Tech News Newsletter Image 11-30-2021

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Tech newsletter: Robocall hell

Here's this week's tech newsletter.

 

Andrew Wyrich

Tech

Published Nov 30, 2021   Updated Nov 30, 2021, 12:27 pm CST

Welcome to the Tuesday edition of Internet Insider, where we dissect tech and politics unfolding online.

TODAY:

  • Complaints about robocalls skyrocketed in 2021, FTC says
  • Biden’s second FCC pick will have a confirmation hearing this week
  • ‘Have the AI finally taken over everything?’: Viral video shows robot waiter at Denny’s, sparks labor debate

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robot making phone call

BREAK THE INTERNET

Complaints about robocalls skyrocketed in 2021, FTC says

If you feel like you’ve been getting more unwanted sales calls or robocalls lately, you’re not alone.

According to the Federal Trade Commission’s (FTC) National Do Not Call Registry Data Book, complaints about robocalls and telemarketing rose from nearly 4 million last year to more than 5 million in 2021.

More than two-thirds of the complaints concerned robocalls. The FTC reports that it received 20% more complaints about robocalls in fiscal year 2021 as compared to 2020 (3.4 million versus 2.8 million, respectively).

Calls from imposters, such as those pretending to represent government agencies like the Internal Revenue Service (IRS), were reported most, followed by calls about warranties and protection plans. Per the FTC, nearly 500,000 reported calls from the former; more than 400,000 complained about the latter. Third most common were solicitations for debt-reduction services.

Robocalls about extended car warranties have become so prevalent of late that it’s become something of a meme.

According to the FTC, with 2,028 per 100,000 residents, Maryland had the highest per capita rate of complaints about robocalls and telemarketing last year. Delaware, Arizona, Colorado, and Virginia followed closely behind. 

Since 2017, Americans have reported 26 million unwanted calls, the FTC noted.

Read the whole story here.

—Claire Goforth, staff writer


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FCC Commissioner Nominee Gigi Sohn speaking at a podium.

INTERNET RIGHTS

Biden’s second FCC pick will have a confirmation hearing this week

Gigi Sohn, the longtime public interest advocate who was nominated by President Joe Biden to be the fifth commissioner at the Federal Communications Commission (FCC), will have a confirmation hearing on Wednesday.

Jessica Rosenworcel’s hearing before the Senate Commerce Committee earlier this month went on without much of a hitch, but Sohn has attracted opposition from some Republicans since her nomination. The right has tried to paint Sohn as an extreme partisan, a notion that has been widely pushed back onincluding in op-eds on right-leaning news outlets.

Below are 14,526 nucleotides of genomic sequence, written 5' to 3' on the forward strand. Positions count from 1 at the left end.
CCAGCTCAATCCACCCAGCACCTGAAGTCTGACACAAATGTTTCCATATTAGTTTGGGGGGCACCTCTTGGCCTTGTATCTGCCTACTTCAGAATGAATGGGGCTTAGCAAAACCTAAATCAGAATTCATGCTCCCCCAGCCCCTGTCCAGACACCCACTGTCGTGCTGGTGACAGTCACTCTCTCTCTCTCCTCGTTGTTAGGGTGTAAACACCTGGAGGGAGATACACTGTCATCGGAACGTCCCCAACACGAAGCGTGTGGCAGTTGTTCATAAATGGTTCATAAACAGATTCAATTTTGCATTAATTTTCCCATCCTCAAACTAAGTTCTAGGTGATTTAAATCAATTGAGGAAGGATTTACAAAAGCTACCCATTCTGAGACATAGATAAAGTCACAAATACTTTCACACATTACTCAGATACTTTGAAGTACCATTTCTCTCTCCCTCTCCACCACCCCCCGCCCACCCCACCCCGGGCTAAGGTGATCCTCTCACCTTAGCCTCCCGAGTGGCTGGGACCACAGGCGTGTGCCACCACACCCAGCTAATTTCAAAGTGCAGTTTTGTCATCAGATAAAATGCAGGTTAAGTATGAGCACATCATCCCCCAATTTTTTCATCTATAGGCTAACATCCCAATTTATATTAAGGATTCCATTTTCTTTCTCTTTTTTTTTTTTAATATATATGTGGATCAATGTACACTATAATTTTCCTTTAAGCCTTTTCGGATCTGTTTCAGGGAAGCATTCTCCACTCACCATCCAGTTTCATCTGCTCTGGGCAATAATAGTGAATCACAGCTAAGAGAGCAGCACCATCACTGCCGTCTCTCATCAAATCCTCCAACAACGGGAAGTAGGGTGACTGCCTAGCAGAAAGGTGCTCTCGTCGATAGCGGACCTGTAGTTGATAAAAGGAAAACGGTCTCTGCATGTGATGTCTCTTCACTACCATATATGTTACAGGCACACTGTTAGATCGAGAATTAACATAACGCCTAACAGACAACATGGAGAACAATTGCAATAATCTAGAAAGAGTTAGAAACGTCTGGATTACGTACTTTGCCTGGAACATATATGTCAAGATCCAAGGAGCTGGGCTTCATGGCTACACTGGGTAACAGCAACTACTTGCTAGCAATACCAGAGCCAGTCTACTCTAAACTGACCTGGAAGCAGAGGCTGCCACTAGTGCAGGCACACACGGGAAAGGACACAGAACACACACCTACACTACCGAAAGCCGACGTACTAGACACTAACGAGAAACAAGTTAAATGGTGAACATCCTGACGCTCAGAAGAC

While some Republicans have hurled attacks at Sohn, experts and numerous civil rights, internet rights, and public interests groups have lauded her nomination, noting her extensive experience and qualifications. One group called the nominations of her and Rosenworcel a “dream team for the future of the internet.”

The Senate is moving rapidly with the confirmations of Rosenworcel and Sohn to avoid the possibility of Republicans obtaining a 2-1 majority at the agency in January and finally give Democrats a 3-2 majority.

A 3-2 majority at the FCC would allow it to tackle numerous things, including restoring net neutrality rules—something the Biden administration has urged them to do.

—Andrew Wyrich, deputy tech editor


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A robot delivering food

LABOR

‘Have the AI finally taken over everything?’: Viral video shows robot waiter at Denny’s, sparks labor debate

A viral TikTok video purporting to show a robot waiter at a Denny’s restaurant has sparked widespread debate on the future of human labor and job security.

In the footage, uploaded by user @miabellaceo, a robot named “Janet” can be seen delivering two plates of food to a waiting table. 

Since being uploaded, the video has been viewed more than 475,000 times. Countless users also flooded the comment section to offer their opinion on the robot.

Many users appeared to be opposed to the robot waiter and argued that it was displacing much needed jobs. “[T]his will sadly replace a ton of jobs over the next decade,” one user said.

Have the AI finally taken over everything?” another commenter wrote.

With labor shortages ongoing due to the coronavirus pandemic and wage stagnation, more and more food establishments appear to be acquiring robots. Meanwhile, other businesses have opted to simply increases wages in order to bring in workers.

—Mikael Thalen, staff writer

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*First Published: Nov 30, 2021, 11:21 am CST